RAINBOW CONNECTION: We all know that the Internet is what threw the world into chaos, but now and then, it’s also what helps us understand that world a little better. Case in point: Randy Rainbow, whose scathing satirical sendups of pundits and politicians set to today’s hottest pop hits somehow count for some of the most lucid commentary on YouTube. (I know that’s not saying much.) Mr. Rainbow touches down at the Wilbur for a (sold-out) Sunday evening of pure, unmitigated political shade. (You may need a small pot of gold for resales, but see what’s out there.) More info here.

FAIRYLESS TALE: And lastly from the outside world, there’s what music writer Zoë Madonna calls a “summer treat” in the form of Boston Midsummer Opera’s presentation of Rossini’s “La Cenerentola” running through Sunday at the Mosesian Center for the Arts in Watertown. “A Cinderella story” (just without the pumpkins and slippers) starring mezzo-soprano Allegra de Vita and tenor Theo Lebow, it also makes “a fine choice” for the first-time opera-goer in your life (big or small). Find info and tickets here.

Danielle Brooks and Taryn Manning in “Orange Is the New Black.”
Danielle Brooks and Taryn Manning in “Orange Is the New Black.”Netflix

OR STAY IN:  Starting Friday, assuming you have TV privileges, you can binge the seventh and final season of “Orange Is the New Black,” the show that Globe television critic Matthew Gilbert says “helped usher in the Netflix revolution” as well as “a new era in narrative structure on TV.”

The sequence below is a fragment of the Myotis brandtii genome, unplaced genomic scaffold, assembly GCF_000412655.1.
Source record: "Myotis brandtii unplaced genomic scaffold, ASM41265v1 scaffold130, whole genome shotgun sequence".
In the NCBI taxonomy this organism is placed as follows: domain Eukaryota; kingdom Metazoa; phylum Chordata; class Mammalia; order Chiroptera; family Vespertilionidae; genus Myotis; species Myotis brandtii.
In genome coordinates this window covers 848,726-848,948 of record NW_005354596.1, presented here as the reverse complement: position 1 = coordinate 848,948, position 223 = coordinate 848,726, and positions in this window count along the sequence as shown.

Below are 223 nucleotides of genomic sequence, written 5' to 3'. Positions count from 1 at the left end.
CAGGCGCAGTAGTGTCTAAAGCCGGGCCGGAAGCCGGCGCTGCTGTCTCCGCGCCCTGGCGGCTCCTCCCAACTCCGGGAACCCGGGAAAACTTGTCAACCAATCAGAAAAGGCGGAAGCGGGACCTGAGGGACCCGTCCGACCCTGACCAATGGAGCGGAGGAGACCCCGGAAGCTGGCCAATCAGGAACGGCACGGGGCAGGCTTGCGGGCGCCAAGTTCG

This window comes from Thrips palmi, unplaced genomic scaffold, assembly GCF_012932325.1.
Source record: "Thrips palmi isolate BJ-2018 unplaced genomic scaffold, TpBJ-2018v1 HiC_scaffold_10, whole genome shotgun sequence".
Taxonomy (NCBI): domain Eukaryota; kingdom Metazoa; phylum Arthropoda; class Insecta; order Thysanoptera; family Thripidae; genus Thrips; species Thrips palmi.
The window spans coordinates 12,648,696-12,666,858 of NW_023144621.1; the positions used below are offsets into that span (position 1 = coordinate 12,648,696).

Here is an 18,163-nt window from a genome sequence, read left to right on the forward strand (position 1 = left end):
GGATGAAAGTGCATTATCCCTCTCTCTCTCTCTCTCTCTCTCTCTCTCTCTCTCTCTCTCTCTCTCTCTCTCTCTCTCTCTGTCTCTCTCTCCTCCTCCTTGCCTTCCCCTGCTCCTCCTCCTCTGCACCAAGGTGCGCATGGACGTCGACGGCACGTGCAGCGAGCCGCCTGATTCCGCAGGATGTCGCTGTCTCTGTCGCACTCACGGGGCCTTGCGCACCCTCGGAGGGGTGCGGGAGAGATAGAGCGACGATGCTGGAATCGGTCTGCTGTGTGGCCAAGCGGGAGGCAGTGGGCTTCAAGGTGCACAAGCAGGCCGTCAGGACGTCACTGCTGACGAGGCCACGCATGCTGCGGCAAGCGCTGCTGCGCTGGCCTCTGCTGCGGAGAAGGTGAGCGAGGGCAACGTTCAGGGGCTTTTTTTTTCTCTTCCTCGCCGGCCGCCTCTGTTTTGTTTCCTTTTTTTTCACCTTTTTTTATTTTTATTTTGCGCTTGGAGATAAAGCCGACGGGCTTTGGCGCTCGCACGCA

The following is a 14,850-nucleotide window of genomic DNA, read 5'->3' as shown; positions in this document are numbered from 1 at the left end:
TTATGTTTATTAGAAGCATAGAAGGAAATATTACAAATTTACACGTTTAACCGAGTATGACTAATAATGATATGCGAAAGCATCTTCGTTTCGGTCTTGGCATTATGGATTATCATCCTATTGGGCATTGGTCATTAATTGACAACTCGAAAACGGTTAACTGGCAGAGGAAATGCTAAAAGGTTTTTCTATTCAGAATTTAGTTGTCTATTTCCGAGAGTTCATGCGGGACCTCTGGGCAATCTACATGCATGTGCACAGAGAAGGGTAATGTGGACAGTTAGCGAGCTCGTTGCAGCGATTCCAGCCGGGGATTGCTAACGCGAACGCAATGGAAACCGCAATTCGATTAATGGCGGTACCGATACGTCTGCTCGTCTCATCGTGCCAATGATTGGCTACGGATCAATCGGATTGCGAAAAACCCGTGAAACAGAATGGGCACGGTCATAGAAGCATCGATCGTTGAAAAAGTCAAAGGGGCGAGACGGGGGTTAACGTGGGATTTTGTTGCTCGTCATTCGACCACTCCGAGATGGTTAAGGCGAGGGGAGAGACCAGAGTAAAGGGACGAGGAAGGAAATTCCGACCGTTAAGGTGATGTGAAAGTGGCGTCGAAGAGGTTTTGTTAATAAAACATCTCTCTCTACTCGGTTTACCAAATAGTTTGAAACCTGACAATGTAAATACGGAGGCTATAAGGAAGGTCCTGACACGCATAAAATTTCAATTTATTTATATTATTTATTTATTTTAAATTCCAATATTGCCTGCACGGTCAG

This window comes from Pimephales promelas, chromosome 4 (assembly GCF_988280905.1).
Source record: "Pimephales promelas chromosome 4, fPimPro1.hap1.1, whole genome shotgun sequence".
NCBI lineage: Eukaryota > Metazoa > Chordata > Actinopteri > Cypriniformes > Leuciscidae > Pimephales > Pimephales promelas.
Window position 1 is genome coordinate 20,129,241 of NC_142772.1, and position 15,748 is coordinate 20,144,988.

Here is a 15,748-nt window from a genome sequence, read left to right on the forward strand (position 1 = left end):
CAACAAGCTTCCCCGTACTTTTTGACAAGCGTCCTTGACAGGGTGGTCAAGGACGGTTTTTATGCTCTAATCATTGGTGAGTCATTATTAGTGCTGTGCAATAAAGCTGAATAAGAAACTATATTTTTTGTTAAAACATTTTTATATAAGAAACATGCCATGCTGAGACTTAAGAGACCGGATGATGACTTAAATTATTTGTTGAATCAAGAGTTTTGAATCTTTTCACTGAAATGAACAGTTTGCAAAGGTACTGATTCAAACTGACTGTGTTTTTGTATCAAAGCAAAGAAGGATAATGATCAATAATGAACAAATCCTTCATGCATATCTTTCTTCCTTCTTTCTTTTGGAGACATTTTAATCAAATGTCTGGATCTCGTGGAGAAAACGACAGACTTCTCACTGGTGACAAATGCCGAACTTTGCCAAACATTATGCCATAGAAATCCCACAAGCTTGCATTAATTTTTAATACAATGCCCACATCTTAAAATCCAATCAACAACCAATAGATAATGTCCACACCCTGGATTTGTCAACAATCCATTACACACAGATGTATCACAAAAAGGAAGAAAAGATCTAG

Gilbert also recommends the HBO film “Share,” airing Saturday at 10 p.m. and telling the “too-familiar story of a high school girl who wakes up on her front lawn after blacking out and a cellphone video that murkily proves she was sexually assaulted.”

And if you’re suffering from superhero burnout, good news! There’s a new superhero show! Or, not quite. As Gilbert writes, “ ‘The Boys’ [which comes to  Amazon on Friday] poses a rich question, geared to our current era of social media and fame-a-holism. What if superheroes — ‘supes,’ as they’re called on the show — weren’t necessarily super people? What if, beneath their heroic exteriors and beyond their paranormal powers, they are more like reality TV stars hungry for clicks and likes, or corporate toadies who value bottom lines over morality?” Just think: You have all weekend to find out!

And that, astrologically disadvantaged Weekenders, is all I’ve got in the charts this week. Have fun whatever you do this weekend, and make it one you’ll miss come Monday.

See you next time!

Michael Andor Brodeur can be reached at mbrodeur@globe.com. Follow him on Twitter @MBrodeur.